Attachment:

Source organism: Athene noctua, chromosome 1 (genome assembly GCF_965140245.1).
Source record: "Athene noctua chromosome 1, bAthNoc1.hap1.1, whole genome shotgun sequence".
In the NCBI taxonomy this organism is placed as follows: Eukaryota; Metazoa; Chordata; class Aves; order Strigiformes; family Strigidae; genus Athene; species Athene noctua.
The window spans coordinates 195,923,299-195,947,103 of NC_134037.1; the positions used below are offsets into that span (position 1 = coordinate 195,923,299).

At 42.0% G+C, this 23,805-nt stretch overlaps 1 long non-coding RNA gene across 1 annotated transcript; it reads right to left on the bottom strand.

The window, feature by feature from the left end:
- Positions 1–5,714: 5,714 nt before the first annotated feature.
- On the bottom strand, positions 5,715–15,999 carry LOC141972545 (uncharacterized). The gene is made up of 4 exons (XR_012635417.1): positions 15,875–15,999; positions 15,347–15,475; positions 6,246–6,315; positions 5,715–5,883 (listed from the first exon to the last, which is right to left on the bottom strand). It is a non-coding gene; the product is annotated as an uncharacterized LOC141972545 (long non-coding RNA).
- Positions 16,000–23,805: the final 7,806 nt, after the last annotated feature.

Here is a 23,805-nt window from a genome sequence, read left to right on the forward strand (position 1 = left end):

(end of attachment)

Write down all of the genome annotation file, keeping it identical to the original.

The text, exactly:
Source organism: Athene noctua, chromosome 1 (genome assembly GCF_965140245.1).
Source record: "Athene noctua chromosome 1, bAthNoc1.hap1.1, whole genome shotgun sequence".
In the NCBI taxonomy this organism is placed as follows: Eukaryota; Metazoa; Chordata; class Aves; order Strigiformes; family Strigidae; genus Athene; species Athene noctua.
The window spans coordinates 195,923,299-195,947,103 of NC_134037.1; the positions used below are offsets into that span (position 1 = coordinate 195,923,299).

At 42.0% G+C, this 23,805-nt stretch overlaps 1 long non-coding RNA gene across 1 annotated transcript; it reads right to left on the bottom strand.

The window, feature by feature from the left end:
- Positions 1–5,714: 5,714 nt before the first annotated feature.
- On the bottom strand, positions 5,715–15,999 carry LOC141972545 (uncharacterized). The gene is made up of 4 exons (XR_012635417.1): positions 15,875–15,999; positions 15,347–15,475; positions 6,246–6,315; positions 5,715–5,883 (listed from the first exon to the last, which is right to left on the bottom strand). It is a non-coding gene; the product is annotated as an uncharacterized LOC141972545 (long non-coding RNA).
- Positions 16,000–23,805: the final 7,806 nt, after the last annotated feature.

Here is a 23,805-nt window from a genome sequence, read left to right on the forward strand (position 1 = left end):